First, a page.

Banish that catheter

Our guide to supporting the reduction of CAUTIs. Read what we suggest to reduce the risk of catheter associated infection.

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Why is reducing incidence of CAUTIs critically important?

Did you know that up to 50% of urinary catheterisation is carried out without robust clinical indication.1 Studies also show that up to 56% of UTIs are associated with an indwelling urinary catheter, with each CAUTI thought to cost the NHS £1,122 per patient.2,3 In this blog we’ll explore what we can do to help bring these numbers down.

CAUTIs have been associated with:4

  • Increased morbidity/mortality
  • Increased length of stay in hospital
  • Higher hospital costs for patients and health systems.

 

The BIG Issue

Catheterisation. Or more accurately ‘inappropriate catheterisation’. Best practice guidelines from NICE aim to avoid subjective catheterisation, with studies suggesting catheterisation should always be the last resort after other methods have been tried and failed.5,6 Another study highlights that strategies for reducing inappropriate urinary catheterisation are infrequently implemented in practice; despite a consensus that such strategies are effective.A potential contributor in these instances is often time pressure on staff and the lack of awareness of alternative solutions. 

 

If it’s such a big issue, why aren’t people doing anything about it?

The quick answer is; people are doing something about it – just not enough people! Many healthcare facilities in the UK and abroad have already adopted alternative methods to reduce avoidable catheterisation, including the introduction of disposable female toileting aids. One such example is Vernacare’s new improved VernaFem Female Urinal.

VernaFem provides a safer alternative to subjective and/or inappropriate catheterisation. The ergonomic design promotes self-toileting, preserving patient dignity and empowering patients to toilet themselves with little or no assistance from healthcare staff. Discover more here.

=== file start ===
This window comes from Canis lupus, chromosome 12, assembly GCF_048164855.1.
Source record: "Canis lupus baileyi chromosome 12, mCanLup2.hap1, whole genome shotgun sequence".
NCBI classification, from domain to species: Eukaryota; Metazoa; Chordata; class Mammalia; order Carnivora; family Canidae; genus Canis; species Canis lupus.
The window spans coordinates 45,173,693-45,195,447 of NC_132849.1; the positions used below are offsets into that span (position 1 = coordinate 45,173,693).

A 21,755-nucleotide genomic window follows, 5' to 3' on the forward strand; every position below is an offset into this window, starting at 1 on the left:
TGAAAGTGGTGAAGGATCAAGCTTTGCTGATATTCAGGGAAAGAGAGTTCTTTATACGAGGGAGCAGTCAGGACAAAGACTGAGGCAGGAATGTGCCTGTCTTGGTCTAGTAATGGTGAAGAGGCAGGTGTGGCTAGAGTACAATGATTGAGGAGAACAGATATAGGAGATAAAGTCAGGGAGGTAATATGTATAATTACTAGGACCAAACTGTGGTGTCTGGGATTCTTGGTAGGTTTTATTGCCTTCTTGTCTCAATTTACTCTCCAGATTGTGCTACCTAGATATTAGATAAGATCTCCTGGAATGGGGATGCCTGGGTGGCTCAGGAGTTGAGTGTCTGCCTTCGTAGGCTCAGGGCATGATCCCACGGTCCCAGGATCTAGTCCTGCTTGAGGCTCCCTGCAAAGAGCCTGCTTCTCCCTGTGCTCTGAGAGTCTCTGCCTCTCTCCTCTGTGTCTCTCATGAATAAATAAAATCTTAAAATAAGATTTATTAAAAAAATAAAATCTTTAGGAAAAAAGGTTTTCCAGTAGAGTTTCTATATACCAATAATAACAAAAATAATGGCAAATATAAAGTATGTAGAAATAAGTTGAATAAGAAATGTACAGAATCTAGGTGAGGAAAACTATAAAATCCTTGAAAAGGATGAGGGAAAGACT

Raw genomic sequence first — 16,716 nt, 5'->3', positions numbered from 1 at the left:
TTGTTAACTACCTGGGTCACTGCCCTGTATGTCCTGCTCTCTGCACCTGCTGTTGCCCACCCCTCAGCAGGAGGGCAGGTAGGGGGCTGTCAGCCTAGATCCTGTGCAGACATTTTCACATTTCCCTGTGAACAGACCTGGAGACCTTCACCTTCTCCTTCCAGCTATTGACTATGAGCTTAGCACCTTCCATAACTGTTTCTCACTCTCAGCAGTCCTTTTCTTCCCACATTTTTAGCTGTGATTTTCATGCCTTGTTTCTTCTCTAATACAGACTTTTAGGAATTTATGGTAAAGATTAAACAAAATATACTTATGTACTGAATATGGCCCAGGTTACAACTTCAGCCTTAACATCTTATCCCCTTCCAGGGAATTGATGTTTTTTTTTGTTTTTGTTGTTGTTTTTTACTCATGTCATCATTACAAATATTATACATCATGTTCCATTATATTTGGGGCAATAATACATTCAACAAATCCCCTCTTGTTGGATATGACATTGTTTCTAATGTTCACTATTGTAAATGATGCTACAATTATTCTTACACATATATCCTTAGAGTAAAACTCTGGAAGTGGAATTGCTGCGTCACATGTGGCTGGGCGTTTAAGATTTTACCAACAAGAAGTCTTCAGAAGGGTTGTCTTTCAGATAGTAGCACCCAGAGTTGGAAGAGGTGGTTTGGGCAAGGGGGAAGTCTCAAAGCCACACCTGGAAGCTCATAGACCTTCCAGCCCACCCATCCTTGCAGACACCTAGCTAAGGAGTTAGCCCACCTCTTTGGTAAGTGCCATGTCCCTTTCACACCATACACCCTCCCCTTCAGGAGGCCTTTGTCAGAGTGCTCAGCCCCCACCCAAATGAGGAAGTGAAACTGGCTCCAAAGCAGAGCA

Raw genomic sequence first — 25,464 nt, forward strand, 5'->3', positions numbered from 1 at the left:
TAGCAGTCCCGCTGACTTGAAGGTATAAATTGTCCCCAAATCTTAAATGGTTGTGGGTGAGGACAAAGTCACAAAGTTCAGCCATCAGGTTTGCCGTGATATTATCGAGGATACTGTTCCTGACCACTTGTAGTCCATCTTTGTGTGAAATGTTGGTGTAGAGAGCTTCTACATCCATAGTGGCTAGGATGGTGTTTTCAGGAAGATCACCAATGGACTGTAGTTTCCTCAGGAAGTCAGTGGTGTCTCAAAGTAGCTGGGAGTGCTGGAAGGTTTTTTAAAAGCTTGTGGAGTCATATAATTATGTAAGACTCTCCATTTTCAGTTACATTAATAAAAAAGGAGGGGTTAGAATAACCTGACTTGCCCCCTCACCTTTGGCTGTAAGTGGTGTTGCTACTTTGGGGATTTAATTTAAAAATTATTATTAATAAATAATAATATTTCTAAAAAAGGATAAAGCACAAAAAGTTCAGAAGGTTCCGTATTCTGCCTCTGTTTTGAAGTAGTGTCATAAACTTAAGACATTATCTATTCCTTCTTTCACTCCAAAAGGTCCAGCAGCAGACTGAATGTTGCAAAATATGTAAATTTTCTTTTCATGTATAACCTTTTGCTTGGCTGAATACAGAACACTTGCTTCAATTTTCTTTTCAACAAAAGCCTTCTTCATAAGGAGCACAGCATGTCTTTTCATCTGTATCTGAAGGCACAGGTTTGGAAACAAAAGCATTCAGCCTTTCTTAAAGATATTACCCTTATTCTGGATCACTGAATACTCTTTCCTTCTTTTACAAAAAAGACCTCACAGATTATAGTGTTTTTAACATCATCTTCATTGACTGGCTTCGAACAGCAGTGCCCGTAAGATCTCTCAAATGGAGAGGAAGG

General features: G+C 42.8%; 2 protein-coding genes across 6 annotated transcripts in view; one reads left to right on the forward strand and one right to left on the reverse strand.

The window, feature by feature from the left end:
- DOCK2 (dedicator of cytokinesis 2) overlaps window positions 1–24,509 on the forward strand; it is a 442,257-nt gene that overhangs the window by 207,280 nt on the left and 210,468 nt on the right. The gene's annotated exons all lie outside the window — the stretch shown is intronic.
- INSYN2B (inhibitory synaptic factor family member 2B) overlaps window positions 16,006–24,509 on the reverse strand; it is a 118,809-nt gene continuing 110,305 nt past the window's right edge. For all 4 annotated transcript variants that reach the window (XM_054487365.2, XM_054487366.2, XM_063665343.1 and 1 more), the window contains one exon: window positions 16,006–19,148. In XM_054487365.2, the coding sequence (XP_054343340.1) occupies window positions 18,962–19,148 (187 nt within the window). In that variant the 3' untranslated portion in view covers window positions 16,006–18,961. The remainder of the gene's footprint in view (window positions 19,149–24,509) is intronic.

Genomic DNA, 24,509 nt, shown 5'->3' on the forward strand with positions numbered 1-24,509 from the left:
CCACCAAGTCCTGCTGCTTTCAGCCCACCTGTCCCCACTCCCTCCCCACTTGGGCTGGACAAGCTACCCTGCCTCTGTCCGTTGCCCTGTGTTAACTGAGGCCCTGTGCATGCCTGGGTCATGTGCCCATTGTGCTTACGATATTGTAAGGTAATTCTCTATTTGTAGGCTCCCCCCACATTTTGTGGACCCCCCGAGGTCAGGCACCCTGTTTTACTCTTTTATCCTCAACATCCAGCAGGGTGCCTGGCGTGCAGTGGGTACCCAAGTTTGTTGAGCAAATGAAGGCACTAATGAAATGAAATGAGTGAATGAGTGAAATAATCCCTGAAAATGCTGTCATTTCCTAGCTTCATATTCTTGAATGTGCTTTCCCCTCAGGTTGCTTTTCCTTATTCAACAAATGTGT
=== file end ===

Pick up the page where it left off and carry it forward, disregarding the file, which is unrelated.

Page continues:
Is VernaFem only intended for people using catheters?

No, VernaFem is also an ideal alternative to incontinence pads/ pants. An increase in skin pH, from prolonged contact with urine and faeces, allows micro-organisms to thrive and increases the risk of skin infection and often incontinence-associated dermatitis (IAD).

Did you know? A study found that 32% of patients with IAD had a rash indicative of a fungal infection. Would you like to know more about IAD? read our skin care blog here.

 

What if you’re worried about spillage?

The VernaFem has plenty of capacity, however for those wanting a little extra reassurance, just pop one of our VernaGel sachets in before use.

Our new improved VernaGel range come conveniently packaged in 7g sachets, able to absorb up to 1.2 litres of liquid, helping to not only eliminate spillages, but also reduce the risk of cross-infection and allow easier disposal. If you would like to know more about VernaGel click here.

 

How important is personal hygiene to CAUTI rates?

Very. One study in America found that by removing ‘traditional’ patient bathing practices of using a plastic washbowl and replacing it with pre-packaged bed bathing wipes, they were able to show a significant reduction in CAUTI rates of 88%.9 Vernacare’s range of pre-impregnated patient bathing products are also key in helping to reduce CAUTI rates by maintaining high levels of personal hygiene and eliminating re-usable plastics. Discover more here.

Get On-Board

If you’d like to learn more about anything you’ve read, get in touch and don’t forget to follow our journey on Twitter and LinkedIn. We’ve got some exciting new products in the pipeline that we’re looking forward to sharing with you soon.

 

 

References:

  1. Shackley DC, Whytock C, Parry G et al. (2017) Variation in the prevalence of urinary catheters: a profile of national health service patients in England. BMJ Open 7(6): e013842
  2. Mantle S (2015) Reducing HCAIs – What the commissioner needs to know. NHS England, London. england.nhs.uk/wp-content/uploads/2015/04//09-amr-brim-reducing-hcai.pdf
  3. High Impact Intervention No.6 (Urinary Catheter Care Bundle) Department of Health (2010)
  4. Saint S. (2000) Clinical and economic consequences of nosocomial catheter-related bacteriuria. AJIC 2000;28:68–75.
  5. National Institute for Health and Care Excellence (2017) Healthcare-associated infections: Prevention and control in primary and community care. Clinical guidance 139. NICE, London. nice.org.uk/guidance/cg139/ifp/chapter/long-term-use-of-urinary-catheters
  6. Simpson P (2017) Long-term urethral catheterisation: guidelines for community nurses. BJN 26(9 Suppl): S22-S26
  7. Kennedy E, Greene T, Saint S. (2013) Estimating Hospital Costs of Catheter-Associated Urinary Tract Infection. Journal of Hospital Medicine
  8. Campbell JL, Coyer FM, Osborne SR . Incontinenceassociated dermatitis: a cross-sectional prevalence study in the Australian acute care hospital setting. Int Wound J 2014; doi:10.1111/iwj.12322
  9. Stone S, et al., Removal of bath basins to reduce catheter-associated urinary tract infections. Poster presented at APIC 2010, New Orleans, LA, July 2010.